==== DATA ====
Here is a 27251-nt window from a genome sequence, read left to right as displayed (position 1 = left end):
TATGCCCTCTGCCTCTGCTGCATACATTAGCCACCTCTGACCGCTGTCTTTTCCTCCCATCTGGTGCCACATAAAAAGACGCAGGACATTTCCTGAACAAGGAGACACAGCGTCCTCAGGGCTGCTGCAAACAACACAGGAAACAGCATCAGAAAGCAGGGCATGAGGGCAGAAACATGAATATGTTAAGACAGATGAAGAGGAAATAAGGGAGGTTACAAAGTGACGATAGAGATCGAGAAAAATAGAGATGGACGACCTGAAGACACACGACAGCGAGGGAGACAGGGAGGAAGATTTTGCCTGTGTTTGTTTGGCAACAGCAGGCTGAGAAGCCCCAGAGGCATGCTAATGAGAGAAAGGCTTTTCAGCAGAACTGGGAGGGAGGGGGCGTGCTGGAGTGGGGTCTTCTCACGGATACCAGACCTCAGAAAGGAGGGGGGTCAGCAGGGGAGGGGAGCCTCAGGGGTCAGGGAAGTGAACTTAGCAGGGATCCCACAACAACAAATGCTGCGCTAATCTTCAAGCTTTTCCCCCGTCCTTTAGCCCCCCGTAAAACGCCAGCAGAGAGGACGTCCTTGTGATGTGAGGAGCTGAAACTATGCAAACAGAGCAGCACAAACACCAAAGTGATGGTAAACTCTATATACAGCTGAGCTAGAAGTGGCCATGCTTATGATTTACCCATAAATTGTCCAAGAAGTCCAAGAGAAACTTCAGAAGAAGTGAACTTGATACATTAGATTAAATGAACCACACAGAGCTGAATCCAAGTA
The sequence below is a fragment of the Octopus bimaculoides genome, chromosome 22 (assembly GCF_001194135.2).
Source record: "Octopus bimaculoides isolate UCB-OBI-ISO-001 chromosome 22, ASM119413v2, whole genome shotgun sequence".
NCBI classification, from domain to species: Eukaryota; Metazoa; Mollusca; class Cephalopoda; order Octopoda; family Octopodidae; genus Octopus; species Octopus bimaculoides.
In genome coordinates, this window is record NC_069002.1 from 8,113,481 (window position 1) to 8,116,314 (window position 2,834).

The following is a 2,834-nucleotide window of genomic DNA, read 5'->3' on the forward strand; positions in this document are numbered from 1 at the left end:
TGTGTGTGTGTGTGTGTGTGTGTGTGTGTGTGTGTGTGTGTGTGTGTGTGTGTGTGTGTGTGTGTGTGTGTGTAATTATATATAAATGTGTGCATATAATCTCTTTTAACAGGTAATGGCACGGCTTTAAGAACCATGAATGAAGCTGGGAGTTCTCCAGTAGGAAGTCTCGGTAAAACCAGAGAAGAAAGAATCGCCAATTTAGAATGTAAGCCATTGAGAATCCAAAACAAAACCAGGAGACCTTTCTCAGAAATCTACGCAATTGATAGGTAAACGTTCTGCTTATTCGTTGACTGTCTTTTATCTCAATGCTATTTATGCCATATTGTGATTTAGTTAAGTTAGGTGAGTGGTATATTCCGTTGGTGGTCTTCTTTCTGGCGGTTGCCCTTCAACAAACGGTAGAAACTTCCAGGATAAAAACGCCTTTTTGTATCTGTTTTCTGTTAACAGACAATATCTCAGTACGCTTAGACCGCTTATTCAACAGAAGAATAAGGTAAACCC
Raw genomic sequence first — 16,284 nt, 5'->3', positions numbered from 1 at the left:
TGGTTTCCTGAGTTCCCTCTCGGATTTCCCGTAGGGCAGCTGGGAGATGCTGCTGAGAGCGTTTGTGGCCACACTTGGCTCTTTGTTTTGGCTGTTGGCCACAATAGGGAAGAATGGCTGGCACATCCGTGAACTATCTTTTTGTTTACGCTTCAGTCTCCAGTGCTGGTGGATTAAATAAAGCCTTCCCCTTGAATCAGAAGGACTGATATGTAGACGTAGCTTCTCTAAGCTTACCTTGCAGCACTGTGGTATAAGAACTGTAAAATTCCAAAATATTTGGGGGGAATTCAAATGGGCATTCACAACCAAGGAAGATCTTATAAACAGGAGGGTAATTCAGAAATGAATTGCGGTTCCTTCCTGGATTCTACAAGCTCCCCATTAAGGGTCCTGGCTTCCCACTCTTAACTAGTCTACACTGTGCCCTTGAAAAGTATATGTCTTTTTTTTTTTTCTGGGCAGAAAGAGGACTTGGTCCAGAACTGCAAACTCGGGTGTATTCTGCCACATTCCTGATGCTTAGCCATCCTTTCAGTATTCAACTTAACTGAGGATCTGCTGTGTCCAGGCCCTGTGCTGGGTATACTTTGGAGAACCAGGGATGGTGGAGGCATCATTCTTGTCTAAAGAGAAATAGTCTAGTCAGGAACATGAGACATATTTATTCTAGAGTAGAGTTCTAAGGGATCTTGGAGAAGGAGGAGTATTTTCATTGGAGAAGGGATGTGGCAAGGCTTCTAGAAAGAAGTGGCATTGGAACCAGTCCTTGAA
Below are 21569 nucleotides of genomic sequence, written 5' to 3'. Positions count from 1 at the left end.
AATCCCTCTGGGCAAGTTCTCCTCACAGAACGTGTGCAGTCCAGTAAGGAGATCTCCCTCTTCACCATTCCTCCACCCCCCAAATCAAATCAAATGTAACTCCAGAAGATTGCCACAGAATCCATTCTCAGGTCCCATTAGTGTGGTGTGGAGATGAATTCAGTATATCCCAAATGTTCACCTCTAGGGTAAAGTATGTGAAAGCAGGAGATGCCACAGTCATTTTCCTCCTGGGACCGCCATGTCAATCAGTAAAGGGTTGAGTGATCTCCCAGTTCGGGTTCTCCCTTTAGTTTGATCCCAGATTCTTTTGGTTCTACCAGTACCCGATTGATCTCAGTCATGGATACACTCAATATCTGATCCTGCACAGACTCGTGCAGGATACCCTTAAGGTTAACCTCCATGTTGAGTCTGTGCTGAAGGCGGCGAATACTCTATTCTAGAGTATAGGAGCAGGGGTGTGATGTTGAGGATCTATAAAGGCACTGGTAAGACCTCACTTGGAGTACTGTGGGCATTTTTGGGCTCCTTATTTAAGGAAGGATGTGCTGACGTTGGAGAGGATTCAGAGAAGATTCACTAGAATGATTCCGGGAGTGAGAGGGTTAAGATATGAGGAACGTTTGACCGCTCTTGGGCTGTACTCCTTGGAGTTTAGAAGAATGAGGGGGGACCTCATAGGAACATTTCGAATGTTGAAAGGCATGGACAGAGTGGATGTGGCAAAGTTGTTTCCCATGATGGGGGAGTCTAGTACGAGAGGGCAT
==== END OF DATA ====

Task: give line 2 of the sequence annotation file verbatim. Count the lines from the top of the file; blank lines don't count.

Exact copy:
TATGCCCTCTGCCTCTGCTGCATACATTAGCCACCTCTGACCGCTGTCTTTTCCTCCCATCTGGTGCCACATAAAAAGACGCAGGACATTTCCTGAACAAGGAGACACAGCGTCCTCAGGGCTGCTGCAAACAACACAGGAAACAGCATCAGAAAGCAGGGCATGAGGGCAGAAACATGAATATGTTAAGACAGATGAAGAGGAAATAAGGGAGGTTACAAAGTGACGATAGAGATCGAGAAAAATAGAGATGGACGACCTGAAGACACACGACAGCGAGGGAGACAGGGAGGAAGATTTTGCCTGTGTTTGTTTGGCAACAGCAGGCTGAGAAGCCCCAGAGGCATGCTAATGAGAGAAAGGCTTTTCAGCAGAACTGGGAGGGAGGGGGCGTGCTGGAGTGGGGTCTTCTCACGGATACCAGACCTCAGAAAGGAGGGGGGTCAGCAGGGGAGGGGAGCCTCAGGGGTCAGGGAAGTGAACTTAGCAGGGATCCCACAACAACAAATGCTGCGCTAATCTTCAAGCTTTTCCCCCGTCCTTTAGCCCCCCGTAAAACGCCAGCAGAGAGGACGTCCTTGTGATGTGAGGAGCTGAAACTATGCAAACAGAGCAGCACAAACACCAAAGTGATGGTAAACTCTATATACAGCTGAGCTAGAAGTGGCCATGCTTATGATTTACCCATAAATTGTCCAAGAAGTCCAAGAGAAACTTCAGAAGAAGTGAACTTGATACATTAGATTAAATGAACCACACAGAGCTGAATCCAAGTA